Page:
A computed tomography (CT) scan of the shoulder is an imaging method that uses x-rays to create cross-sectional pictures of the shoulder.
You will be asked to lie on a narrow table that slides into the center of the CT scanner.
Once you are inside the scanner, the machine's x-ray beam rotates around you. (Modern "spiral" scanners can perform the exam without stopping.)
A computer creates separate images of the shoulder area, called slices. These images can be stored, viewed on a monitor, or printed on film. Three-dimensional models of the shoulder area can be created by adding the slices together.
You must be still during the exam, because movement causes blurred images. You may be told to hold your breath for short periods of time.
The scan should take only 10-15 minutes.
Certain exams require a special dye, called contrast, to be delivered into the body before the test starts. Contrast helps certain areas show up better on the x-rays.
If you weigh more than 300 pounds, find out if the CT machine has a weight limit. Too much weight can cause damage to the scanner's working parts.
You will be asked to remove jewelry and wear a hospital gown during the study.
Some people may have discomfort from lying on the hard table.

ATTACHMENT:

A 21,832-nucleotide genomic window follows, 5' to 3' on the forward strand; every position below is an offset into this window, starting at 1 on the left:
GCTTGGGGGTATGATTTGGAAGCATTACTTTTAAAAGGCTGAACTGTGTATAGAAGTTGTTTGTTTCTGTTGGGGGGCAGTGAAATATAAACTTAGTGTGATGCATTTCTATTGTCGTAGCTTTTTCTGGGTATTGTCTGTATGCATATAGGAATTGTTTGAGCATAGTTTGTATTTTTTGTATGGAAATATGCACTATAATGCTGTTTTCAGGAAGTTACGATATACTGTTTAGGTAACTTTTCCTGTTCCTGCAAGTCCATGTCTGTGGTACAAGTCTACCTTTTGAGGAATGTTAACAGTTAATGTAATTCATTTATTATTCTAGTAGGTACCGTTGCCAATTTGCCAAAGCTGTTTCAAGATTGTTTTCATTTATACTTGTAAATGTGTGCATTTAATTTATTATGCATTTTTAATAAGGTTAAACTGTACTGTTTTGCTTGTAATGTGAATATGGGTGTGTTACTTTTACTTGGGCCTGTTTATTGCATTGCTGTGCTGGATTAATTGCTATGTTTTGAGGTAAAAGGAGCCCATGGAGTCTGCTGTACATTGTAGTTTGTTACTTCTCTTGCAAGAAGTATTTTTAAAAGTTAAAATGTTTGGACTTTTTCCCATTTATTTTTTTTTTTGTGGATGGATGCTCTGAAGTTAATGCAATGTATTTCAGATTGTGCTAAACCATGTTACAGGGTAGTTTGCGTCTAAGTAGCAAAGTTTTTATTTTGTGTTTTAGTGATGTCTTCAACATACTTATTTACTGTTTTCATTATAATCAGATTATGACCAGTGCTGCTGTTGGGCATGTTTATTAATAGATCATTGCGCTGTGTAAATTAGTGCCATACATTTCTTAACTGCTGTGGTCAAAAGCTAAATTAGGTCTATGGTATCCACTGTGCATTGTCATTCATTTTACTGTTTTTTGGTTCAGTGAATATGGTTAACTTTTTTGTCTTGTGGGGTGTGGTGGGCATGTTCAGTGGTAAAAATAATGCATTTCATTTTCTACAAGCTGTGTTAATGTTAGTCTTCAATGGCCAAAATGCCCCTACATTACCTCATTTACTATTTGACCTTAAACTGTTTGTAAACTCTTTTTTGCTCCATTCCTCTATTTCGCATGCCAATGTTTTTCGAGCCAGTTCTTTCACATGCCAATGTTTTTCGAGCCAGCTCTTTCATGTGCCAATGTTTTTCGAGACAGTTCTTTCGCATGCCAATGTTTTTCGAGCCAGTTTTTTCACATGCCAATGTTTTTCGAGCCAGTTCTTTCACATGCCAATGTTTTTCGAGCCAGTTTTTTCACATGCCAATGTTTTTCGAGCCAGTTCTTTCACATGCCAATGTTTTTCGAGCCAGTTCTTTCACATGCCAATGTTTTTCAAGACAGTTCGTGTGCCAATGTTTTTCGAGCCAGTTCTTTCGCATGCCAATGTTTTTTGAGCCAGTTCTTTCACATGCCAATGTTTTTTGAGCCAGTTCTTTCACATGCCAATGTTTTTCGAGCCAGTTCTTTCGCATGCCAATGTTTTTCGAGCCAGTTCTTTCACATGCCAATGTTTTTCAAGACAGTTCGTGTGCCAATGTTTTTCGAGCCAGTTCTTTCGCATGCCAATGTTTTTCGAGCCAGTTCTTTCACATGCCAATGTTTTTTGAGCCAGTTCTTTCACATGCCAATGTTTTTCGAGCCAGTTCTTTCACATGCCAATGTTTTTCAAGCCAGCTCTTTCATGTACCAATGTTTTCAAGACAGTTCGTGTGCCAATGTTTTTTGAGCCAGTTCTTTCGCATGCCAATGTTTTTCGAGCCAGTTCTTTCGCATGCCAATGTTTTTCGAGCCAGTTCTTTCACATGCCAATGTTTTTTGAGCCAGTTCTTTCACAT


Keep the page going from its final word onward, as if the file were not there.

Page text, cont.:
Contrast given through an IV may cause a slight burning sensation, a metallic taste in the mouth, and a warm flushing of the body. These sensations are normal and usually go away within a few seconds.
CT rapidly creates detailed pictures of the shoulder. The test may help diagnose or detect:
This test may also help guide a surgeon to the right area during a biopsy in the shoulder area.
Results are considered normal if the shoulder being examined is normal in appearance.
Abnormal results may be due to:
Risks of CT scans include:
CT scans do expose you to more radiation than regular x-rays. Having many x-rays or CT scans over time may increase your risk for cancer. However, the risk from any one scan is small. You and your doctor should weigh this risk against the benefits of getting a correct diagnosis for a medical problem.
Some people have allergies to contrast dye. Let your doctor know if you have ever had an allergic reaction to injected contrast dye.
Rarely, the dye may cause a life-threatening allergic response called anaphylaxis. If you have any trouble breathing during the test, you should notify the scanner operator immediately. Scanners come with an intercom and speakers, so the operator can hear you at all times.
CAT scan - shoulder; Computed axial tomography scan - shoulder; Computed tomography scan - shoulder; CT scan - shoulder
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Grainger RG, Thomsen HS, Morcos SK, Koh DM, Roditi G. Intravascular contrast media for radiology, CT, and MRI. In: Adam A, Dixon AK, eds. Grainger & Allison's Diagnostic Radiology: A Textbook of Medical Imaging. 5th ed. New York, NY: Churchill Livingstone; 2008:chap 2.
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Updated by: C. Benjamin Ma, MD, Assistant Professor, Chief, Sports Medicine and Shoulder Service, UCSF Department of Orthopaedic Surgery. Also reviewed by A.D.A.M. Health Solutions, Ebix, Inc., Editorial Team: David Zieve, MD, MHA, David R. Eltz, Bethanne Black, Stephanie Slon, and Nissi Wang.
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